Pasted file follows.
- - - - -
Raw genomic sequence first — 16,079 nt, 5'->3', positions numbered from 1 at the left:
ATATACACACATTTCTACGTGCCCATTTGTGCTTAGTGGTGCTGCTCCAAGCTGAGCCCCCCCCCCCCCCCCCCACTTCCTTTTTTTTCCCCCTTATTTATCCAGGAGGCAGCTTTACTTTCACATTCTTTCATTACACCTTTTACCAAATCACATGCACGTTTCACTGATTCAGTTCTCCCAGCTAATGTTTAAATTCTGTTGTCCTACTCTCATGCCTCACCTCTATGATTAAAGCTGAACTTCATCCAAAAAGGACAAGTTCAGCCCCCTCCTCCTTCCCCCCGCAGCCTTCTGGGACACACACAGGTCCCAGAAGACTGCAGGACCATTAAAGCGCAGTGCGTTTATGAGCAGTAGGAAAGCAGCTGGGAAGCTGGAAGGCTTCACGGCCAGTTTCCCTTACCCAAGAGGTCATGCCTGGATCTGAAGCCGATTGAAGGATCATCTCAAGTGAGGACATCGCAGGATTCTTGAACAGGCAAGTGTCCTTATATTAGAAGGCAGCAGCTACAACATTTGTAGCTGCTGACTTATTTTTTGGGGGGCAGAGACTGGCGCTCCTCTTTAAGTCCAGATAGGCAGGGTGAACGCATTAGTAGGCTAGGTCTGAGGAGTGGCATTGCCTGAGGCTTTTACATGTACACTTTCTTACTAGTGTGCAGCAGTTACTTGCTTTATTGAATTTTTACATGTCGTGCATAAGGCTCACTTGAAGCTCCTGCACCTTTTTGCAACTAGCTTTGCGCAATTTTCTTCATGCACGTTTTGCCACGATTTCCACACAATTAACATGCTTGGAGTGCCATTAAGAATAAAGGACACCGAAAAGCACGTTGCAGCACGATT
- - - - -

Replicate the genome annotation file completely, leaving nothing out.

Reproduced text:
Raw genomic sequence first — 16,079 nt, 5'->3', positions numbered from 1 at the left:
ATATACACACATTTCTACGTGCCCATTTGTGCTTAGTGGTGCTGCTCCAAGCTGAGCCCCCCCCCCCCCCCCCCACTTCCTTTTTTTTCCCCCTTATTTATCCAGGAGGCAGCTTTACTTTCACATTCTTTCATTACACCTTTTACCAAATCACATGCACGTTTCACTGATTCAGTTCTCCCAGCTAATGTTTAAATTCTGTTGTCCTACTCTCATGCCTCACCTCTATGATTAAAGCTGAACTTCATCCAAAAAGGACAAGTTCAGCCCCCTCCTCCTTCCCCCCGCAGCCTTCTGGGACACACACAGGTCCCAGAAGACTGCAGGACCATTAAAGCGCAGTGCGTTTATGAGCAGTAGGAAAGCAGCTGGGAAGCTGGAAGGCTTCACGGCCAGTTTCCCTTACCCAAGAGGTCATGCCTGGATCTGAAGCCGATTGAAGGATCATCTCAAGTGAGGACATCGCAGGATTCTTGAACAGGCAAGTGTCCTTATATTAGAAGGCAGCAGCTACAACATTTGTAGCTGCTGACTTATTTTTTGGGGGGCAGAGACTGGCGCTCCTCTTTAAGTCCAGATAGGCAGGGTGAACGCATTAGTAGGCTAGGTCTGAGGAGTGGCATTGCCTGAGGCTTTTACATGTACACTTTCTTACTAGTGTGCAGCAGTTACTTGCTTTATTGAATTTTTACATGTCGTGCATAAGGCTCACTTGAAGCTCCTGCACCTTTTTGCAACTAGCTTTGCGCAATTTTCTTCATGCACGTTTTGCCACGATTTCCACACAATTAACATGCTTGGAGTGCCATTAAGAATAAAGGACACCGAAAAGCACGTTGCAGCACGATT